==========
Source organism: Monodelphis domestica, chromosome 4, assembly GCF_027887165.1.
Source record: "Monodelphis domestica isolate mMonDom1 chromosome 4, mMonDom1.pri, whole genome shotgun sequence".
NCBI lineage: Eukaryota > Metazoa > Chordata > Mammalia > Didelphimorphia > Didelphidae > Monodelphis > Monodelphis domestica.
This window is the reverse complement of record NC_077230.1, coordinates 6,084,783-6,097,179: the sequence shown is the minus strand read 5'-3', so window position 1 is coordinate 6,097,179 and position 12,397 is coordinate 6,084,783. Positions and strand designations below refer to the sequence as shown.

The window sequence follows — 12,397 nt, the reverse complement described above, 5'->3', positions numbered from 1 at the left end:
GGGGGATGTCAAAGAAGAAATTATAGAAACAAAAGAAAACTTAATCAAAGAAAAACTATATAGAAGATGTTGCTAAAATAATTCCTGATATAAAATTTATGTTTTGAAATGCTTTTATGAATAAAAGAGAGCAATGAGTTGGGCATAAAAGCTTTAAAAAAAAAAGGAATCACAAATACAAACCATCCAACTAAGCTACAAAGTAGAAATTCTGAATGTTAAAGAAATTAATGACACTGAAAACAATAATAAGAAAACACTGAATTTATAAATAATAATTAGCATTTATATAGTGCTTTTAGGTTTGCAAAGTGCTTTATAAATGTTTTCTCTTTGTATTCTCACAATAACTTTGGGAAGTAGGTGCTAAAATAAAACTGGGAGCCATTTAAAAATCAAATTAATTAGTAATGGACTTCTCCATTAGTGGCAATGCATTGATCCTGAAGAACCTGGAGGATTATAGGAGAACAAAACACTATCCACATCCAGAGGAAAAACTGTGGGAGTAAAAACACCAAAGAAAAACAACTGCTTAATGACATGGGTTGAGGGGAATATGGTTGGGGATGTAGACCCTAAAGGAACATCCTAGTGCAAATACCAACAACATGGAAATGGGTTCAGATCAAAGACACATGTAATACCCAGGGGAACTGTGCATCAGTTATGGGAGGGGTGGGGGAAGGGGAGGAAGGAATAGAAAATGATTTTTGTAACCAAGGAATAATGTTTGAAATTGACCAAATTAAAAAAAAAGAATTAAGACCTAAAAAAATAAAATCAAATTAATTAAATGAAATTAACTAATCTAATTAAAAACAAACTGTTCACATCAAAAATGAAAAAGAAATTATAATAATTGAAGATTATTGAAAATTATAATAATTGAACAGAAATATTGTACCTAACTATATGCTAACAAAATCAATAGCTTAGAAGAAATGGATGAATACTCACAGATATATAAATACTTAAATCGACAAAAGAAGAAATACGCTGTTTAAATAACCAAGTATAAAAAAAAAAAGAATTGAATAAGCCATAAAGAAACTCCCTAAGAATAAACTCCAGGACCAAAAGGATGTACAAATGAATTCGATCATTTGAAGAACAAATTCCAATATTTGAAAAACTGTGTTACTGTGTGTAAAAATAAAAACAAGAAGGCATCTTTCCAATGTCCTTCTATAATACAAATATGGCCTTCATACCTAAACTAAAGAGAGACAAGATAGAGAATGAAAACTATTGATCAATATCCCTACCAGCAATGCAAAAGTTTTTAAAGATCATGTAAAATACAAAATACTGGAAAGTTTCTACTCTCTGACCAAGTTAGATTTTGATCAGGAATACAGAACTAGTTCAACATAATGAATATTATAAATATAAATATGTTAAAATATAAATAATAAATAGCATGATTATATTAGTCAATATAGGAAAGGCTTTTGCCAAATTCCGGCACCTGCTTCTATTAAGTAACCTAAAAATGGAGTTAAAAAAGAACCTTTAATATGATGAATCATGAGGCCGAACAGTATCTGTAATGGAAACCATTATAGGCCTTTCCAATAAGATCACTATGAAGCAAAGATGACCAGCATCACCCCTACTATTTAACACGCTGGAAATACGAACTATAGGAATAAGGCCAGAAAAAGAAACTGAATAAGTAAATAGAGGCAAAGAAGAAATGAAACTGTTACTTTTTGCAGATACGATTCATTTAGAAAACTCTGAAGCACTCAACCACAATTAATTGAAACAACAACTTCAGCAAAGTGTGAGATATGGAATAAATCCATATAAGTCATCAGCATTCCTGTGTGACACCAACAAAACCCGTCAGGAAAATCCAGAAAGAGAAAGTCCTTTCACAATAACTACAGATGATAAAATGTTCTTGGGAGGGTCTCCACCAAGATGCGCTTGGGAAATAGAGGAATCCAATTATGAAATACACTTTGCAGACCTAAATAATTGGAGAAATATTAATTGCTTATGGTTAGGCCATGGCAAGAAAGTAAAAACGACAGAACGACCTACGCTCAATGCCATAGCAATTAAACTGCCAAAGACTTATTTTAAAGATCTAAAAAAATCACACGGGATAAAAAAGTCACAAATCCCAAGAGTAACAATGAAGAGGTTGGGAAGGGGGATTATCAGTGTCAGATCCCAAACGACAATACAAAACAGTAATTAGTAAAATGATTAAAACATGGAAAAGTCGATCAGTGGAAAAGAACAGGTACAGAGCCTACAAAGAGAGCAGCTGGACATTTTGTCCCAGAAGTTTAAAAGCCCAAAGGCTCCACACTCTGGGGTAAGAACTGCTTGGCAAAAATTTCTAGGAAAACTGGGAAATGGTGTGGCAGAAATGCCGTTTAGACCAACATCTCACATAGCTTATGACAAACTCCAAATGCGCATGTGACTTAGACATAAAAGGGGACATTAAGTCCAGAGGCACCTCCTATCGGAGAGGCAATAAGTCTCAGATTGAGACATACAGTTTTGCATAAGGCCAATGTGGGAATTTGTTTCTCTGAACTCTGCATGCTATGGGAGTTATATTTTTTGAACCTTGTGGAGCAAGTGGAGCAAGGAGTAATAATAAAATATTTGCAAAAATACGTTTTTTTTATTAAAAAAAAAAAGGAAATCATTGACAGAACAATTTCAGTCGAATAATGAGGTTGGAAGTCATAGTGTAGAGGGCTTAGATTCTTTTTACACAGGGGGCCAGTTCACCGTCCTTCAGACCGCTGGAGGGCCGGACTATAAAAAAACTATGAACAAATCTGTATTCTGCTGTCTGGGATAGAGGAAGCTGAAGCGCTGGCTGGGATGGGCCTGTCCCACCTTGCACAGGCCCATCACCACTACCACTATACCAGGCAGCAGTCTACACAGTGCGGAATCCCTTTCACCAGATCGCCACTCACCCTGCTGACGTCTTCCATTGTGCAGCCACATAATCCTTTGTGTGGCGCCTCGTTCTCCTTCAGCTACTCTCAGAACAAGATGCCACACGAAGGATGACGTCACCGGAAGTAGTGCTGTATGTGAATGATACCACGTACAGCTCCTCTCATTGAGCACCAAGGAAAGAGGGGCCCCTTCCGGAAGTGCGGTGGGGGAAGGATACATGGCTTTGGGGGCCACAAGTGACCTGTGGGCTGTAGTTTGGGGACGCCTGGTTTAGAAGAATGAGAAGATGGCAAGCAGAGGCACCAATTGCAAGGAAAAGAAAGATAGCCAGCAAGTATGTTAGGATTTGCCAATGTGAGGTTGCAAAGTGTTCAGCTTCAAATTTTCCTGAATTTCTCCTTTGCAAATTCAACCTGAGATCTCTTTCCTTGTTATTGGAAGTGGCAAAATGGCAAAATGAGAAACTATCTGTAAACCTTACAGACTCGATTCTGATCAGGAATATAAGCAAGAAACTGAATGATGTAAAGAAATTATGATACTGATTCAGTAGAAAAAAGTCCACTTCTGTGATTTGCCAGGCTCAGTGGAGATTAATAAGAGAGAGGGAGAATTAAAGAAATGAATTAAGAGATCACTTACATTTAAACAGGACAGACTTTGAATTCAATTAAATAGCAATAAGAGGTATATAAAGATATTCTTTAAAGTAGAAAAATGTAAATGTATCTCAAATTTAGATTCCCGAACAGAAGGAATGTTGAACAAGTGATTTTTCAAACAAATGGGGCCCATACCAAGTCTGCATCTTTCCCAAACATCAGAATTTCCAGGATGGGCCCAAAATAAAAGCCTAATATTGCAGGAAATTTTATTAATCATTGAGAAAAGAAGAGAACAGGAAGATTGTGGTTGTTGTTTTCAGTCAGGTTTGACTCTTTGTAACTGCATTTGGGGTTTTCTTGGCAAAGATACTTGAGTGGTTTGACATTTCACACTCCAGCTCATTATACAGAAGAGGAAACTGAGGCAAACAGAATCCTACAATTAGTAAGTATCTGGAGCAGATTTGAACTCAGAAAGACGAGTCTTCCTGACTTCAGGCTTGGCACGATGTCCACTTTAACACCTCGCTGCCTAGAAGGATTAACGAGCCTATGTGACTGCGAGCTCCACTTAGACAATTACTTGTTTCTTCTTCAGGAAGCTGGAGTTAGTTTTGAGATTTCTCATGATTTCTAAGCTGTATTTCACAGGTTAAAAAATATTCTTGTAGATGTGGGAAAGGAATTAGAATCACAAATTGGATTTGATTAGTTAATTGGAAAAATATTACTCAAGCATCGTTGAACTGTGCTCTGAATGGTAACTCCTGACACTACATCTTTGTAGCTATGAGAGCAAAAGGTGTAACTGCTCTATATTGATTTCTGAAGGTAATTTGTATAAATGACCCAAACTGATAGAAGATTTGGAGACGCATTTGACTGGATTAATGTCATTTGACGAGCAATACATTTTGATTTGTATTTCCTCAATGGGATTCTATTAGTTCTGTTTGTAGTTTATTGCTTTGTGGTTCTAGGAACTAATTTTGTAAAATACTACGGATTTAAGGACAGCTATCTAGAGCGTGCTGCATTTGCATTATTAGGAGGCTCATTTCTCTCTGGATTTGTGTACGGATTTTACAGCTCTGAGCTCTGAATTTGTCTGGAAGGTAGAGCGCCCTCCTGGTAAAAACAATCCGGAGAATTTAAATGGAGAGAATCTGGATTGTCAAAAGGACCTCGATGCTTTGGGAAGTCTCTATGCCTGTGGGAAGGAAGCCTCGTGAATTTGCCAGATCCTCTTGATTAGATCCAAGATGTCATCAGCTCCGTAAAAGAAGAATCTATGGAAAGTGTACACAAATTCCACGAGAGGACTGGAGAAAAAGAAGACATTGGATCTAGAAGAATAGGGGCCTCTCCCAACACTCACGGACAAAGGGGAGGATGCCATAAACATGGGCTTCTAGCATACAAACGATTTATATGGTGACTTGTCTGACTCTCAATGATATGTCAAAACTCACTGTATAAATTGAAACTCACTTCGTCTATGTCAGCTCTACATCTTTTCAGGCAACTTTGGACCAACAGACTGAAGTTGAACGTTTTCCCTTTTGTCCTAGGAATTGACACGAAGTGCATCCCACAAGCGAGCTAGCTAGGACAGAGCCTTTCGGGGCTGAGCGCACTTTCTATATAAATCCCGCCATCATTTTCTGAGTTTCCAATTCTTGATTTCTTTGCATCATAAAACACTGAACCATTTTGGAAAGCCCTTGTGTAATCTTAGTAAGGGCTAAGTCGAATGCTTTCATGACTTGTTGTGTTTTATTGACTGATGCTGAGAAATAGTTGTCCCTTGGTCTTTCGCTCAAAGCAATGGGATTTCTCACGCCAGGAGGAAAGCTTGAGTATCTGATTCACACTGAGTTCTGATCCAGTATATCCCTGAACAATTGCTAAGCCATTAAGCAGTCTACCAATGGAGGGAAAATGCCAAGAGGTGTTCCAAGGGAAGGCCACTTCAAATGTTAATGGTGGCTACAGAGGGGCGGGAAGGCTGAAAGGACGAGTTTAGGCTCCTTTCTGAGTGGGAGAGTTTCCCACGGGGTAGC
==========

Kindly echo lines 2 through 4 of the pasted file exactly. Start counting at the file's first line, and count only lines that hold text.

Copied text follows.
Source record: "Monodelphis domestica isolate mMonDom1 chromosome 4, mMonDom1.pri, whole genome shotgun sequence".
NCBI lineage: Eukaryota > Metazoa > Chordata > Mammalia > Didelphimorphia > Didelphidae > Monodelphis > Monodelphis domestica.
This window is the reverse complement of record NC_077230.1, coordinates 6,084,783-6,097,179: the sequence shown is the minus strand read 5'-3', so window position 1 is coordinate 6,097,179 and position 12,397 is coordinate 6,084,783. Positions and strand designations below refer to the sequence as shown.